In today’s globally connected world there is an increasing call for global citizens, and yet the question is, what is a global citizen, how do we connect, and in a time of political turmoil and upheaval, for the UK in particular, how important is this?
A global citizen is someone who is able to demonstrate an understanding of the world and their place in it. The interconnected nature of the world as a result of globalisation means that increasingly there is a need for those who are able to demonstrate a high level of cultural awareness.
Cultural awareness is a result of immersion, culture shock and introspection, and even good humour plays its part. Cultural immersion requires time, effort, knowledge and understanding, but it is the key to cultural awareness and the ensuing cultural competence required for greater cultural integration.
There are 3 key ingredients in cultural competence:
Experience, not just in the form of books and films, but immersion in culture. Try it, touch it, eat it, make mistakes, apologise, listen, try again
In 1986 Weaver applied an iceberg analogy to previous cultural literature (Hall, 1976) and subsequently identified the cultural iceberg, consisting of 3 layers:
Surface culture – including the more obvious elements of culture such language, food and dress
Unspoken rules – hidden below the surface and taking more time for an outsider to understand, these include business and social etiquette and symbolism of colours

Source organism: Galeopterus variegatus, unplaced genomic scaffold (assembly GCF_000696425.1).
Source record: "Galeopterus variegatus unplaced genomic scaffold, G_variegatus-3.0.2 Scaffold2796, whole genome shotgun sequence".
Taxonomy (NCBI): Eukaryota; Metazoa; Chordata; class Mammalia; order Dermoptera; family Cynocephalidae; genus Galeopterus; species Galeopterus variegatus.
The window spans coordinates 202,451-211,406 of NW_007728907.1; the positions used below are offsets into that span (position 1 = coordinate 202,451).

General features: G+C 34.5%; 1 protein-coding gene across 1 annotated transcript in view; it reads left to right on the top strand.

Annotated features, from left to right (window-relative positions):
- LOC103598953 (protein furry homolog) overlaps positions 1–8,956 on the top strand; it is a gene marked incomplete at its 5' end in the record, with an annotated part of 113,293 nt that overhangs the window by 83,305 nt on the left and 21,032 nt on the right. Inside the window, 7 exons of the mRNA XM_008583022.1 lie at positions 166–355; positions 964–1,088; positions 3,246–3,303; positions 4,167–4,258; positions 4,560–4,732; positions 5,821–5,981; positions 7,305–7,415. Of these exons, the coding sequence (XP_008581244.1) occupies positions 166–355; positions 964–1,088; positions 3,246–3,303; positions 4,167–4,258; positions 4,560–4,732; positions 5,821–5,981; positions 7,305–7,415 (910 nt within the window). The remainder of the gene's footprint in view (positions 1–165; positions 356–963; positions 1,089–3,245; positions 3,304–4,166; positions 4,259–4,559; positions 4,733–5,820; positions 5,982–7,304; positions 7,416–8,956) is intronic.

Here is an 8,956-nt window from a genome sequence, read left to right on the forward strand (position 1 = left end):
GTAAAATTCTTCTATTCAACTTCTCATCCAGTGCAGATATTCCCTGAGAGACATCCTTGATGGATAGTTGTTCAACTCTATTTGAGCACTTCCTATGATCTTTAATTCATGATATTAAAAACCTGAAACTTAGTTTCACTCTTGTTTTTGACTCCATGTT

Unconscious rules – the most difficult and yet the most important characteristics to know and understand. These are the things that people adhere to and believe in without conscious thought, including verbal and non-verbal communication, sense of time, physical distance and emotional responses.
So what can we do to become a global citizen? To melt the cultural iceberg and uncover and understand the unspoken and unconscious elements of culture that lead from cultural sensitivity to increased cultural awareness and cultural competence, and ultimately facilitate global interconnectedness and understanding? It is suggested that the only way to learn the internal culture of others is to actively participate in their culture. This takes time, commitment and an open mind.
We cannot judge a new culture based only on what we see when we first enter it. We must take time to get to know individuals from that culture and interact with them. Only through this can we uncover the values and beliefs that underlie the behaviour of that society and hope to make positive steps towards cultural understanding and integration. Consideration of all as equals is fundamental to progressing cultural awareness, argues Vaudrin-Charette (2019).